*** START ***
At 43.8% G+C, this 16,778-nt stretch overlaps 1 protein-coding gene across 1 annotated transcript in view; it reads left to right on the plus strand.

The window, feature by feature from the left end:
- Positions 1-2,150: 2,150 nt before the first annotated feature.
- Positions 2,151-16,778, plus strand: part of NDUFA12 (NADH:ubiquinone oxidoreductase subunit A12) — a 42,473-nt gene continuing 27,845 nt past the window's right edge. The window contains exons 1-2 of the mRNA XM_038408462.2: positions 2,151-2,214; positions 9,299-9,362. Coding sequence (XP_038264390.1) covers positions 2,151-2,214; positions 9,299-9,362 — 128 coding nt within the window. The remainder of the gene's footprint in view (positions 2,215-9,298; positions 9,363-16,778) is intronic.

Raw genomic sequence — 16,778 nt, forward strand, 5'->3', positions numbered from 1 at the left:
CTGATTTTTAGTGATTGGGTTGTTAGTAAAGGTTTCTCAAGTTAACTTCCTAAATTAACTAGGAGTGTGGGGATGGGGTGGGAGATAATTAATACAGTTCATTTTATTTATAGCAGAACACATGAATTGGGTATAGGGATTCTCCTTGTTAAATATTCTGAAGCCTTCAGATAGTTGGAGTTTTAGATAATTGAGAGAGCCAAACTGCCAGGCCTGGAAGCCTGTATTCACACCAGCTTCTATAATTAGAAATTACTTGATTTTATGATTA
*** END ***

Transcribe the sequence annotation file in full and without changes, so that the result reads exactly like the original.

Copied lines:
At 43.8% G+C, this 16,778-nt stretch overlaps 1 protein-coding gene across 1 annotated transcript in view; it reads left to right on the plus strand.

The window, feature by feature from the left end:
- Positions 1-2,150: 2,150 nt before the first annotated feature.
- Positions 2,151-16,778, plus strand: part of NDUFA12 (NADH:ubiquinone oxidoreductase subunit A12) — a 42,473-nt gene continuing 27,845 nt past the window's right edge. The window contains exons 1-2 of the mRNA XM_038408462.2: positions 2,151-2,214; positions 9,299-9,362. Coding sequence (XP_038264390.1) covers positions 2,151-2,214; positions 9,299-9,362 — 128 coding nt within the window. The remainder of the gene's footprint in view (positions 2,215-9,298; positions 9,363-16,778) is intronic.

Raw genomic sequence — 16,778 nt, forward strand, 5'->3', positions numbered from 1 at the left:
CTGATTTTTAGTGATTGGGTTGTTAGTAAAGGTTTCTCAAGTTAACTTCCTAAATTAACTAGGAGTGTGGGGATGGGGTGGGAGATAATTAATACAGTTCATTTTATTTATAGCAGAACACATGAATTGGGTATAGGGATTCTCCTTGTTAAATATTCTGAAGCCTTCAGATAGTTGGAGTTTTAGATAATTGAGAGAGCCAAACTGCCAGGCCTGGAAGCCTGTATTCACACCAGCTTCTATAATTAGAAATTACTTGATTTTATGATTA